This summer, Princeton University President Christopher Eisgruber stumbled into a similar language game, which he did not win. Three hundred professors had demanded that he “openly and publicly acknowledge the way that anti-Black racism, and racism of any stripe, continue to thrive” there and “block the mechanisms that have allowed systemic racism to work, visibly and invisibly, in Princeton’s operations.”
You don’t get what you don’t ask for. Eisgruber sent a letter to the Princeton community affirming the ideas the professors had presented. He admitted that “racism and the damage it does to people of color … persist at Princeton as in our society, sometimes by conscious intention but more often through unexamined assumptions and stereotypes, ignorance or insensitivity, and the systemic legacy of past decisions and policies.” Moreover, “Racist assumptions from the past also remain embedded in structures.”
But no sooner had made his full confession than Secretary of Education Betsy DeVos stood on the deck of one of her fleet of yachts, lifted the spyglass to her eye, and called out, “Land ho!” Once on terra firma, she grabbed Eisgruber by the short hairs. I didn’t know she had it in her.
The Department of Education wrote that given the university’s confession of racism, it was initiating a federal investigation into the matter. This kind of racism, it said, constituted a violation of the Civil Rights Act, and jeopardized the university’s annual grab of millions in federal dollars, because that money is contingent on Princeton not being a racist institution. It wanted a variety of documents, including the evidence that had led Eisgruber to his shocking confession.
Both Eisgruber and DeVos were playing language games, and they knew it. Eisgruber didn’t mean that kind of racism. He meant, you know, the structural kind of racism (which sounds like the very worst form of it), the systemic kind of racism (ditto). All he had meant to do was stamp the Princeton paperwork with the newest language, the way that universities are falling over themselves to confess that they are on unjustly seized Native land—without actually doing anything to return that land to its original owners.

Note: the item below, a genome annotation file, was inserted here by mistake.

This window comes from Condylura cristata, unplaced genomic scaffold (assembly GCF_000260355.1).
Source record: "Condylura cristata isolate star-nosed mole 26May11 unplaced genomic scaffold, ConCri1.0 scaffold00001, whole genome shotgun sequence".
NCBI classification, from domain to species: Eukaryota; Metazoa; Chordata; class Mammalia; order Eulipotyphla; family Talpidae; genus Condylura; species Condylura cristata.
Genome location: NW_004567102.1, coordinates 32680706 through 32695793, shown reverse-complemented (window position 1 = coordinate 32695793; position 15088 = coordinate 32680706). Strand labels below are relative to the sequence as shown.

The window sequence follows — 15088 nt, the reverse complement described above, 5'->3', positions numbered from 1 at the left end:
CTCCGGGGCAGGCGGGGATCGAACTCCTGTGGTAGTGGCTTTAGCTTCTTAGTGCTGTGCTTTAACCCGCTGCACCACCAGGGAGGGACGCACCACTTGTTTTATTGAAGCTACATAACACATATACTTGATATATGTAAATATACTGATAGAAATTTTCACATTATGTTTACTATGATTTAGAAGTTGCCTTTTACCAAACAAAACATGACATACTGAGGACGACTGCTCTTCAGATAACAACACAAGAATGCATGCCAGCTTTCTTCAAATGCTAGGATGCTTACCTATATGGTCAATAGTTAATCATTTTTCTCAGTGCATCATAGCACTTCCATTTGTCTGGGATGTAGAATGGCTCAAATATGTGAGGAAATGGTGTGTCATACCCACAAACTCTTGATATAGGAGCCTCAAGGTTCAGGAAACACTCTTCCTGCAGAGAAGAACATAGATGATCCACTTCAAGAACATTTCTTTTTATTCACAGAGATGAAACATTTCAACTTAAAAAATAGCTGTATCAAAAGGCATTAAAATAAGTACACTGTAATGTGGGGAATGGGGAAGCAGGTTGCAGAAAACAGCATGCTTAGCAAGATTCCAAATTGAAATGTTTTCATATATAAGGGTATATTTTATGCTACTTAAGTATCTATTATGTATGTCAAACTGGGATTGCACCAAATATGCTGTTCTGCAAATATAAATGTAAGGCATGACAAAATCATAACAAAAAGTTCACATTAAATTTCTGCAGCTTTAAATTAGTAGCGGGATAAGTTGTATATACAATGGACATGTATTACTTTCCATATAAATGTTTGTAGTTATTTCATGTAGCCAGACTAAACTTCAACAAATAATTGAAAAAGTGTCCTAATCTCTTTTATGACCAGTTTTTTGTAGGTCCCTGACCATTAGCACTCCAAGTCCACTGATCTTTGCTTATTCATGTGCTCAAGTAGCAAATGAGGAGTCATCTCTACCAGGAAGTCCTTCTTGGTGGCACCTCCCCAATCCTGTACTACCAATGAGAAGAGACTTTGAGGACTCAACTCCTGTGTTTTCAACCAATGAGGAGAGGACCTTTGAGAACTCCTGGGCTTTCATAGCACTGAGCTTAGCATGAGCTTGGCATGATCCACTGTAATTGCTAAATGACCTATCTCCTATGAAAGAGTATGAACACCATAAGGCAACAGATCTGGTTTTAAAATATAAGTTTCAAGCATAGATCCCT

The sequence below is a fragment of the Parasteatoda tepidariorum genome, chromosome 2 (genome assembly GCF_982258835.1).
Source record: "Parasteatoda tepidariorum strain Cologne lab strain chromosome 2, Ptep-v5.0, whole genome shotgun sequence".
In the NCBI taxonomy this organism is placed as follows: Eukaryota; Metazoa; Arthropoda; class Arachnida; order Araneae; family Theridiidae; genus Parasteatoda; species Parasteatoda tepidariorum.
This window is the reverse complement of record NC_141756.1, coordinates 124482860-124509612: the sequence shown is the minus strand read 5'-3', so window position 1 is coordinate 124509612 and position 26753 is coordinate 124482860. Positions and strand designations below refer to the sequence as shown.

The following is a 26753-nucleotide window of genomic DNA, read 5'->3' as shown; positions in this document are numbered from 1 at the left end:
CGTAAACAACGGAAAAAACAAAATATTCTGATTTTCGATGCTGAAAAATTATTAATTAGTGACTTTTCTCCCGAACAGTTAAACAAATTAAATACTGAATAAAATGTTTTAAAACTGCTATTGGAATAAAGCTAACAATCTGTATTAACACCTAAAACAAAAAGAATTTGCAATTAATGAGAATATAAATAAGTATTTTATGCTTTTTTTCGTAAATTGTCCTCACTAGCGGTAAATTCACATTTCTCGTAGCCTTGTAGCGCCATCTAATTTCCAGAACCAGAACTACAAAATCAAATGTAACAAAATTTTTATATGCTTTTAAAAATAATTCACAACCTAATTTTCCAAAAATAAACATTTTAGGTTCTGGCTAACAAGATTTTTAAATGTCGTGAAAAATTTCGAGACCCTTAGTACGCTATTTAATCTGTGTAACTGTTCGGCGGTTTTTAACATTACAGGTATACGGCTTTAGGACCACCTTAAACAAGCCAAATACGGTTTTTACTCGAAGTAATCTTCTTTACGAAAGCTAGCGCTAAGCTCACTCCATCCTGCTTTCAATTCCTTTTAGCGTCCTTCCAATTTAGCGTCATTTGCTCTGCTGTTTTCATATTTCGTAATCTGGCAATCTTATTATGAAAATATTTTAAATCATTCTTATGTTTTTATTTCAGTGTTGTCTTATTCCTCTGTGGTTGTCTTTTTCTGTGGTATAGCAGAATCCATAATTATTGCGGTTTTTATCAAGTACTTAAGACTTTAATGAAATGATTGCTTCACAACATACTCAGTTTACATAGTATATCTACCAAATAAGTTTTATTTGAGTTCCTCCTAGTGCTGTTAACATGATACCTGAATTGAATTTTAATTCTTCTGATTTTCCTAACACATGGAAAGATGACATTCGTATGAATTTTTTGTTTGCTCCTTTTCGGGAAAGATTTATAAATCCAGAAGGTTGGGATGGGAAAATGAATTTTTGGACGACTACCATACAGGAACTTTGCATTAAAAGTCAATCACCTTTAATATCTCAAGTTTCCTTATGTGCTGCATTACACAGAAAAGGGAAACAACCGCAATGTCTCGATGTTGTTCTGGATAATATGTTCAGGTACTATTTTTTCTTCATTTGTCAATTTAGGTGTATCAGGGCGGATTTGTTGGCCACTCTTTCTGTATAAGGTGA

DeVos didn’t believe he was admitting to racism. She understood that Princeton’s confession was meant to garner praise with the smart set, to be seen as evolved, honest, nonfragile. But she made her point and—no doubt this was her intention—infuriated the left in the process.
However comic, the conflict between DeVos and Eisgruber represents the country’s growing impatience with the language games of the left. The country says, “Can we take your words at face value?” And the left says, “Define word.” Naturally, a parade of college presidents raced to defend Eisgruber and Princeton, because they were dying to be the next ones to call their university racist.
Obama says, Do you really want police reform, or do you want only to showcase your ideological purity? The left says, There is no such thing as police reform; if there were, we would have it by now. Obama says, Build the largest possible coalition. The left says, A Black man was sadistically murdered by a white cop, in broad daylight in an American city—the time to build coalitions has passed.
Obama knows the price of getting things done—pitch a big tent, lower your sights, and get realistic. The left says no. Obama knows that to get elected to the most powerful positions, you must disown Bill Ayers. But the left cannot accept that AOC will one day have to abandon her squad if she is to fulfill her political destiny.
The argument will never end, because the argument is valuable.
In the Snapchat interview, after commenting on the politics of police reform, Obama promoted the first volume of his memoirs, by all accounts a work of moral rectitude with a scholar’s lucidity, a 700-page project that may eventually run to 1,400 pages.
Meanwhile, across many cities in the United States, violent crime is soaring. In Minneapolis, site of the sadistic killing that the whole world watched, homicides are up, police have quit the force in “droves,” and 911 calls have sometimes gone unanswered. The brunt of this chaos and misery has fallen squarely on the poor neighborhoods. But residents should take heart, because while they may not have safety, they have language, and what else do you need?
“Don’t fall for the fear-driven narratives,” Omar recently tweeted to her city. She is a hero of the language revolution, and she knows that crime is nothing more, or less, than a story.